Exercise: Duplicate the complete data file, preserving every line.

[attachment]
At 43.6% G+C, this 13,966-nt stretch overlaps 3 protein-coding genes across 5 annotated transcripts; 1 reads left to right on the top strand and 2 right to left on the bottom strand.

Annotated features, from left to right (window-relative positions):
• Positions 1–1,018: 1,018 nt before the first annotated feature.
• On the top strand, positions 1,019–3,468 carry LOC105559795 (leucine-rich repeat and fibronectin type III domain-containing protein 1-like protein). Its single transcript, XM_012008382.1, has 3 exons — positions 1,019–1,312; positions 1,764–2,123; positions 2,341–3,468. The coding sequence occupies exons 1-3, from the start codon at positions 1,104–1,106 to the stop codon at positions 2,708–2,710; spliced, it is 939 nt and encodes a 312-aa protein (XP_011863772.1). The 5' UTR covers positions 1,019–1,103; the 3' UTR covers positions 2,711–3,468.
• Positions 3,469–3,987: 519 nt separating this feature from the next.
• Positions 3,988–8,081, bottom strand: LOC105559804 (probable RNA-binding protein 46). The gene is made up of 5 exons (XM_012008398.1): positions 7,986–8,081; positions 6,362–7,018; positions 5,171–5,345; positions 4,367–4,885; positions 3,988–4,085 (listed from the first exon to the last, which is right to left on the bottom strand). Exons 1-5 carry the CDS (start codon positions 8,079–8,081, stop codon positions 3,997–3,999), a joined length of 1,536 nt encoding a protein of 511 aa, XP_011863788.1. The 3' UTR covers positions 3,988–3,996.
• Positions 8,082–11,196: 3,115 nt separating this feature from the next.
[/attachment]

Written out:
At 43.6% G+C, this 13,966-nt stretch overlaps 3 protein-coding genes across 5 annotated transcripts; 1 reads left to right on the top strand and 2 right to left on the bottom strand.

Annotated features, from left to right (window-relative positions):
• Positions 1–1,018: 1,018 nt before the first annotated feature.
• On the top strand, positions 1,019–3,468 carry LOC105559795 (leucine-rich repeat and fibronectin type III domain-containing protein 1-like protein). Its single transcript, XM_012008382.1, has 3 exons — positions 1,019–1,312; positions 1,764–2,123; positions 2,341–3,468. The coding sequence occupies exons 1-3, from the start codon at positions 1,104–1,106 to the stop codon at positions 2,708–2,710; spliced, it is 939 nt and encodes a 312-aa protein (XP_011863772.1). The 5' UTR covers positions 1,019–1,103; the 3' UTR covers positions 2,711–3,468.
• Positions 3,469–3,987: 519 nt separating this feature from the next.
• Positions 3,988–8,081, bottom strand: LOC105559804 (probable RNA-binding protein 46). The gene is made up of 5 exons (XM_012008398.1): positions 7,986–8,081; positions 6,362–7,018; positions 5,171–5,345; positions 4,367–4,885; positions 3,988–4,085 (listed from the first exon to the last, which is right to left on the bottom strand). Exons 1-5 carry the CDS (start codon positions 8,079–8,081, stop codon positions 3,997–3,999), a joined length of 1,536 nt encoding a protein of 511 aa, XP_011863788.1. The 3' UTR covers positions 3,988–3,996.
• Positions 8,082–11,196: 3,115 nt separating this feature from the next.